Roll-to-roll manufacturing has become a common industrial approach for continuous processing of thin foils. Recently, the manufacturing approach has been brought to electronics, specifically flexible printed electronics that can be used for a variety of sectors including solar cells, clothing, flexible displays and wearables.
Researchers at MIT have now created a continuous manufacturing process to produce long strips of high-quality graphene that is tailored for use in membranes that filter a variety of molecules including salts, larger ions, proteins and nanoparticles could be used for desalination, biological separation and other applications.
“For several years, researchers have thought of graphene as a potential route to ultrathin membranes,” said John Hart, associate professor of mechanical engineering and director of the Laboratory for Manufacturing and Productivity at MIT. “We believe this is the first study that has tailored the manufacturing of graphene toward membrane applications, which require the graphene to be seamless, cover the substrate fully, and be of high quality.”
Graphene is useful in filtration membranes as a single sheet of graphene resembles thin chicken wire but composed of carbon atoms joined in a pattern that makes the material extremely tough and impervious to even the smallest atom, helium.
MIT was able to develop the graphene membranes with tiny holes, or nanopores, the size of which can be tailored to filter out specific molecules. Up until this point these graphene-based membranes have been made in small batches where it can be carefully controlled.
However, if graphene membranes are ever to be used commercially, they will have to be produced in large quantities, at high rates and with reliable performance, MIT says.
Enter Roll-to-Roll Manufacturing
MIT decided to use the roll-to-roll approach for the graphene membranes that would allow for large quantities of the material to be produced at a high rate. The system consists of two spools, connected by a conveyor belt that runs through a small furnace. The first spool unfurls a long strip of copper foil, less than one centimeter wide and as it enters the furnace, the foil is fed through the first tube and then another in a “split-zone” design.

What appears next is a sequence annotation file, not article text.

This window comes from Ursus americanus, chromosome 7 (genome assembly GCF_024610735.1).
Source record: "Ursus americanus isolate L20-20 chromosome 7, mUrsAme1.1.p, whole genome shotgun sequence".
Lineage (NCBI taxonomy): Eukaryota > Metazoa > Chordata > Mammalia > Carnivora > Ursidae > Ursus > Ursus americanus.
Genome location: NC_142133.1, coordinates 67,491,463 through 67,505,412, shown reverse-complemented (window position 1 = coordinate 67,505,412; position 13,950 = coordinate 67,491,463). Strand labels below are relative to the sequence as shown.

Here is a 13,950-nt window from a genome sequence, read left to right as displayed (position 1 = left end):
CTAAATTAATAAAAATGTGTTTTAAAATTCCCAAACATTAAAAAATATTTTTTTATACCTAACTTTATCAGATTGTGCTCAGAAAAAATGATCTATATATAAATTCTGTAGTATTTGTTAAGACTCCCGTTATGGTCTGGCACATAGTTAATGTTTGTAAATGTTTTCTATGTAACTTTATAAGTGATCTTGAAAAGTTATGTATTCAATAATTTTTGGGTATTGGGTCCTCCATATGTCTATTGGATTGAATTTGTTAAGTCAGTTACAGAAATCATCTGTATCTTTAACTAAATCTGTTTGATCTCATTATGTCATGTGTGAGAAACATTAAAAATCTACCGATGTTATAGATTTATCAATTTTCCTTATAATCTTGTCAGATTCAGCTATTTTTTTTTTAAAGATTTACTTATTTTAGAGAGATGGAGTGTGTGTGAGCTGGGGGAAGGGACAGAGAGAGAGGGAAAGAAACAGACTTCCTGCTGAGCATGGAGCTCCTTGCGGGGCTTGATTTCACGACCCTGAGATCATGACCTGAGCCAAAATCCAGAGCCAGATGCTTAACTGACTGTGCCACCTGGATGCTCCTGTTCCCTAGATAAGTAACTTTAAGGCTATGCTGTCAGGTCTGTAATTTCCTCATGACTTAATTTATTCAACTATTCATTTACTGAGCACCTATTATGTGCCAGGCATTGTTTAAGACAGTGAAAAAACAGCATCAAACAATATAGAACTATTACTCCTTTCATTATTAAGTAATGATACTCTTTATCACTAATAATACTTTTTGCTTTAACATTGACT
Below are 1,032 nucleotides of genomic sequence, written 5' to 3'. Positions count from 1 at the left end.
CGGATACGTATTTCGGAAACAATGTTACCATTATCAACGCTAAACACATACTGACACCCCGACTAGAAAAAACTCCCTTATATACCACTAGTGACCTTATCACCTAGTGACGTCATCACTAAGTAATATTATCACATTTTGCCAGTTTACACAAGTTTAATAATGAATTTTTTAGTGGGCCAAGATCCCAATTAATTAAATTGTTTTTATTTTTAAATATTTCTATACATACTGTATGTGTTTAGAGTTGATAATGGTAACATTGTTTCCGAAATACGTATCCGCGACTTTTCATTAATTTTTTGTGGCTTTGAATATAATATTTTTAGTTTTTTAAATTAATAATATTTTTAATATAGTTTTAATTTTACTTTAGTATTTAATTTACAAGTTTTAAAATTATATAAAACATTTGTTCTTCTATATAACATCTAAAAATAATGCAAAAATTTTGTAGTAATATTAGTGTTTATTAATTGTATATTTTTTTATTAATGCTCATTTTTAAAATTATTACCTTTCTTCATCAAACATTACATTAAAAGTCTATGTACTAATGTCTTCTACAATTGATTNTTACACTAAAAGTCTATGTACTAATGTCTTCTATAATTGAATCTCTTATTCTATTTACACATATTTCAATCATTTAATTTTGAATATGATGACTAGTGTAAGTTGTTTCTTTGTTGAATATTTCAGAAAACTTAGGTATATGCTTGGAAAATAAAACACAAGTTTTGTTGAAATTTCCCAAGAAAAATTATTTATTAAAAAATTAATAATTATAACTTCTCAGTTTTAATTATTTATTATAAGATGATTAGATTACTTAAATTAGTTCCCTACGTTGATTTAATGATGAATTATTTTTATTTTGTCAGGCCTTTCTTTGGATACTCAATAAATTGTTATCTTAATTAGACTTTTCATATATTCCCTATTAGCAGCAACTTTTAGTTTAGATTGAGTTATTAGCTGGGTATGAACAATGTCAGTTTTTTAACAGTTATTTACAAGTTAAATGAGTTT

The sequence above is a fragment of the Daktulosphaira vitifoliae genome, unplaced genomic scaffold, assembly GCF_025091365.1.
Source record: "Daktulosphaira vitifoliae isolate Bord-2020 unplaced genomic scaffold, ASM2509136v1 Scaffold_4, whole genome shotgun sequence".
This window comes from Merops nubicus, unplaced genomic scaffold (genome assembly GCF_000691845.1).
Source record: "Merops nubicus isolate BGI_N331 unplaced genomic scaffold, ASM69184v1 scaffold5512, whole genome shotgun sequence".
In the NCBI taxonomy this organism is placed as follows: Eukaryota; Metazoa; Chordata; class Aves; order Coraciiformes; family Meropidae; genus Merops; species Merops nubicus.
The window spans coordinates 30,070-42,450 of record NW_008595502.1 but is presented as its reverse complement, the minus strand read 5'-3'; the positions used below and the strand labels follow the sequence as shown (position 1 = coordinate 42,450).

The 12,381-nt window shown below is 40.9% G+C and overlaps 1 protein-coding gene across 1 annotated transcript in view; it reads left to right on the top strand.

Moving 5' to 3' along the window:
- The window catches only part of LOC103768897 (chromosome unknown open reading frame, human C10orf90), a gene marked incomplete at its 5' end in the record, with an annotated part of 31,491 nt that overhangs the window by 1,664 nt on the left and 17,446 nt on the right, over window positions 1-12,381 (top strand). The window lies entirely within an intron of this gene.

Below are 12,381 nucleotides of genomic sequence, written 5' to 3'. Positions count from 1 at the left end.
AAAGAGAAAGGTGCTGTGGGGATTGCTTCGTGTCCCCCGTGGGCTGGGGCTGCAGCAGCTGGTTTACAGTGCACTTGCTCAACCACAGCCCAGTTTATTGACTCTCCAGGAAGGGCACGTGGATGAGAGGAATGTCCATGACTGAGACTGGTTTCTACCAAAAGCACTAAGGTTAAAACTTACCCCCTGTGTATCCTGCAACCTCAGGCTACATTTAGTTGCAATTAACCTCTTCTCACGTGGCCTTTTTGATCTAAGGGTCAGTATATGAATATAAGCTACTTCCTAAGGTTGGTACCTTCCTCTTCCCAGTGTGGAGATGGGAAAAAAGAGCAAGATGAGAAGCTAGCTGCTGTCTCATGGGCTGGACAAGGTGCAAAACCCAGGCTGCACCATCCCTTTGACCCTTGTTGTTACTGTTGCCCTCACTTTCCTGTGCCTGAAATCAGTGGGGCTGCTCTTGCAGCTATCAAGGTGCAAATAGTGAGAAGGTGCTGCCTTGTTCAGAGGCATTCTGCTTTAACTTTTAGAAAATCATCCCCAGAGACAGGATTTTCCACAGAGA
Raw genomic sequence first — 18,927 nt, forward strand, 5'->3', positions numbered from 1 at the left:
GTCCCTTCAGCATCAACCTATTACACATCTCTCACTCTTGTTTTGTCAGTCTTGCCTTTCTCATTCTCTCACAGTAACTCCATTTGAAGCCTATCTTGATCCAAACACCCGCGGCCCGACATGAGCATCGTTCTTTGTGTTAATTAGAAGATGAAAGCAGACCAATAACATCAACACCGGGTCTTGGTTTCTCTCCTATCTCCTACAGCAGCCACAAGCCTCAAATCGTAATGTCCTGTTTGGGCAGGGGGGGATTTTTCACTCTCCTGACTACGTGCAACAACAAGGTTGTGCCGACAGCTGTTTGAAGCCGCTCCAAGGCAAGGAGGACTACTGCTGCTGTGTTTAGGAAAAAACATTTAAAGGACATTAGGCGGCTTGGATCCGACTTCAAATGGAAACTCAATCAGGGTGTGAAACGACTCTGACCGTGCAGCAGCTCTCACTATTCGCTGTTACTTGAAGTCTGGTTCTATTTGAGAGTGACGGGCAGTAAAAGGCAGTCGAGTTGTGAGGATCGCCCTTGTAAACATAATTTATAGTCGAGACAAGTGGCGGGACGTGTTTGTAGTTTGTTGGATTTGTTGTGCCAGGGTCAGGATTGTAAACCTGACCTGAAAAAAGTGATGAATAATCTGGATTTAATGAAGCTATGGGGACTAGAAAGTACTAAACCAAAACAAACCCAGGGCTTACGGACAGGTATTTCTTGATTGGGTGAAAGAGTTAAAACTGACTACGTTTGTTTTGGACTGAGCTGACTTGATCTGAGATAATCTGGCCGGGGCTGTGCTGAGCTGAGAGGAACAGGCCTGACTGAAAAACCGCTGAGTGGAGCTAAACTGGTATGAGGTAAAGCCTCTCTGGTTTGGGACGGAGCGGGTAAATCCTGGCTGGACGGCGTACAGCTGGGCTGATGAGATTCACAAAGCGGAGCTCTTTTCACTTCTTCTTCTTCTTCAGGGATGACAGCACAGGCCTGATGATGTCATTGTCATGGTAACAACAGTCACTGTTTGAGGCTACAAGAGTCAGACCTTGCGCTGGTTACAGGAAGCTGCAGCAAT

As the foil rolls through the first tube, it heats up to a certain ideal temperature and when it is ready to roll through the second tube scientists pump in a specific ratio of methane and hydrogen gas, which is then deposited onto the heated foil to produce graphene.
“Graphene starts forming in little islands, and then those islands grow together to form a continuous sheet,” Hart said. “By the time it’s out of the oven, the graphene should be fully covering the foil in one layer, kind of like a continuous bed of pizza.”
Researchers found that they were able to feed the foil continuously through the system, producing graphene at a rate of five centimeters per minute with the longest run lasting almost four hours and producing 10 meters of continuous graphene.
“If this were in a factory, it would be running 24-7,” Hart said. “You would have big spools of foil feeding through, like a printing press.”
The full research can be found in the journal Applied Materials & Interfaces.